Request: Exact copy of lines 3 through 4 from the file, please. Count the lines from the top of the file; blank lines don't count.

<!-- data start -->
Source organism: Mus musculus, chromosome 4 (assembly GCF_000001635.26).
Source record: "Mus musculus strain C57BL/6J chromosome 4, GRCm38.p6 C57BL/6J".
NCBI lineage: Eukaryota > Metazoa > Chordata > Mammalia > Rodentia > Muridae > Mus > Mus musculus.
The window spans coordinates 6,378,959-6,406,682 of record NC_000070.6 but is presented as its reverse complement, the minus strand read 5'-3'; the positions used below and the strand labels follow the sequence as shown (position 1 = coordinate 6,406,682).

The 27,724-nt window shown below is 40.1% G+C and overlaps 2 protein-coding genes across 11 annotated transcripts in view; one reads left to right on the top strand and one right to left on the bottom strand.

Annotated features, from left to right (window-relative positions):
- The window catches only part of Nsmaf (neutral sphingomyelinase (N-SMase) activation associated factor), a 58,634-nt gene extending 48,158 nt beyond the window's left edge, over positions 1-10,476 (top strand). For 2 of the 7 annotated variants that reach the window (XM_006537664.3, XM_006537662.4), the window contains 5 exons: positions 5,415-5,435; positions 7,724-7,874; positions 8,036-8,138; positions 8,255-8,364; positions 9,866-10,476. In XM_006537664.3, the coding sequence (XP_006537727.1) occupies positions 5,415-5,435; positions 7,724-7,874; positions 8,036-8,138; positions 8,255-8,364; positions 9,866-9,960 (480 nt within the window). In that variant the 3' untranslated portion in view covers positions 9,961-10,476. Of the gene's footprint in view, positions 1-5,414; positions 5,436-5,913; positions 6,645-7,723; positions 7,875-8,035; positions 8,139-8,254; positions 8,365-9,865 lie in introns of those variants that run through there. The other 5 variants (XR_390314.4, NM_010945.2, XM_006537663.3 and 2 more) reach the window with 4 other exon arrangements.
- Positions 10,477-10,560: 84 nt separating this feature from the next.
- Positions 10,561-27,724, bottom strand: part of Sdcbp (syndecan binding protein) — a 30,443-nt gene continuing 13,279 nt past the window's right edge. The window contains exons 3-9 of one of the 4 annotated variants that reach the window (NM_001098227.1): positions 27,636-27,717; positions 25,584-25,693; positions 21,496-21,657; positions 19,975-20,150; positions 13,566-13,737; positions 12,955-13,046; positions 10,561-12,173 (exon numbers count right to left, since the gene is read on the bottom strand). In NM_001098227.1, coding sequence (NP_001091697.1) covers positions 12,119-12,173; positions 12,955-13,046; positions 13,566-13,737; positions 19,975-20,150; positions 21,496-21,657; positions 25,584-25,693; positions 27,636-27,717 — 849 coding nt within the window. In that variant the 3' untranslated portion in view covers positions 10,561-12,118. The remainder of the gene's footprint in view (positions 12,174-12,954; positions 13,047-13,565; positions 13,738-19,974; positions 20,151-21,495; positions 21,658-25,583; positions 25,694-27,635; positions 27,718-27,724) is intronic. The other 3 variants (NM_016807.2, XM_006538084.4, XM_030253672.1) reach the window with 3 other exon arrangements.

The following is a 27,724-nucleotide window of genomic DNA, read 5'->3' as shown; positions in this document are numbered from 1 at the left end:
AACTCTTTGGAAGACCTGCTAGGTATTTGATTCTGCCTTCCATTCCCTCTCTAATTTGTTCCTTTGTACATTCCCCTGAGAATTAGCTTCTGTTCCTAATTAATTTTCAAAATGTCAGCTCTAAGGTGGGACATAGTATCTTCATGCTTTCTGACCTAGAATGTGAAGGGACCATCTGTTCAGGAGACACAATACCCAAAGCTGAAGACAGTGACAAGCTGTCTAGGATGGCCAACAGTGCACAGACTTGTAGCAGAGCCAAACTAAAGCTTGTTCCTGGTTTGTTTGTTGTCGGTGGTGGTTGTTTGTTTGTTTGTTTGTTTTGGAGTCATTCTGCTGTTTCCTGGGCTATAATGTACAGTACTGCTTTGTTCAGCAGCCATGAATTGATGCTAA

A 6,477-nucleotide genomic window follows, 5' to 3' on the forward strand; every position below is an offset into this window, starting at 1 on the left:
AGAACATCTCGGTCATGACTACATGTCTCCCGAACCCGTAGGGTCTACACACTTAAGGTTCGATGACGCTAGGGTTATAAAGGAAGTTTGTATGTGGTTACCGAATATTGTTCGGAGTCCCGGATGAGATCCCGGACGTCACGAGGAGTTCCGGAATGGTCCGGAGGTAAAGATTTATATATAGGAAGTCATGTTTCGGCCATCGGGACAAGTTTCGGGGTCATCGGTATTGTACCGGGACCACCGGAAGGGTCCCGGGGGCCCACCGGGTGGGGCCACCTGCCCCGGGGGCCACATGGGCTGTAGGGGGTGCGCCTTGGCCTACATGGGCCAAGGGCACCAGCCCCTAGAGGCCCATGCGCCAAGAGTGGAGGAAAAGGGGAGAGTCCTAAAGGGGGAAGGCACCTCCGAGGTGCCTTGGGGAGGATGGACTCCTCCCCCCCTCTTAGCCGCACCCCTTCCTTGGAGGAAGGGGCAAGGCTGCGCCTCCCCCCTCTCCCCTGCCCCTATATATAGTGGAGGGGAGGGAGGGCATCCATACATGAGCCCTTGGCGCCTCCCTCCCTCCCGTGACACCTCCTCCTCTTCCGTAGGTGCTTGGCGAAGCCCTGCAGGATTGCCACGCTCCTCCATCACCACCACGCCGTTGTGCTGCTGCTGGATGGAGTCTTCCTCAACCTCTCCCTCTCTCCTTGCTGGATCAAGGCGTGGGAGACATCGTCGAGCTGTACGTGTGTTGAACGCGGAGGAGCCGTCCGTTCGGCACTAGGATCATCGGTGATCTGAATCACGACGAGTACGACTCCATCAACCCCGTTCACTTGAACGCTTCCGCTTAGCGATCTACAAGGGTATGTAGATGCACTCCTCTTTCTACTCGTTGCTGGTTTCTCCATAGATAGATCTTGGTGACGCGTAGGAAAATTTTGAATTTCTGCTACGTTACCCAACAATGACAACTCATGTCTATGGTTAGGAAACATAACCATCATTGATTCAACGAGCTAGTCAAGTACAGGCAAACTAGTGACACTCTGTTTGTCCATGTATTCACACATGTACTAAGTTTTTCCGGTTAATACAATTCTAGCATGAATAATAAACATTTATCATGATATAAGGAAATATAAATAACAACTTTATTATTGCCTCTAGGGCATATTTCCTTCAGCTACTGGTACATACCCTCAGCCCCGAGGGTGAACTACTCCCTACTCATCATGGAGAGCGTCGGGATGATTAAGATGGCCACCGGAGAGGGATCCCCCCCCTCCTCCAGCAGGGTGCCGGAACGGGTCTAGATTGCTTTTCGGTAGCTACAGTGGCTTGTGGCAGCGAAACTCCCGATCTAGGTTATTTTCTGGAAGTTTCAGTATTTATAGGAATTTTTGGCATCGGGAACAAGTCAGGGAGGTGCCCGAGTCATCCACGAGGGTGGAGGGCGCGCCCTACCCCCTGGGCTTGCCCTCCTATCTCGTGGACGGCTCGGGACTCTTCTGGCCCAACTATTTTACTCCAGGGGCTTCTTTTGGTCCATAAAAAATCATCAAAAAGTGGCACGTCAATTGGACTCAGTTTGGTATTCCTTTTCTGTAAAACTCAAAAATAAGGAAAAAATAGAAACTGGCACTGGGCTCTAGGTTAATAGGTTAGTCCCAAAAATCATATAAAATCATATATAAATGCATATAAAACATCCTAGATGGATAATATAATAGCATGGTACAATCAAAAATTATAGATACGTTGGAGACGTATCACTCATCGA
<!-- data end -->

NCBI lineage: Eukaryota > Metazoa > Chordata > Mammalia > Rodentia > Muridae > Mus > Mus musculus.
The window spans coordinates 6,378,959-6,406,682 of record NC_000070.6 but is presented as its reverse complement, the minus strand read 5'-3'; the positions used below and the strand labels follow the sequence as shown (position 1 = coordinate 6,406,682).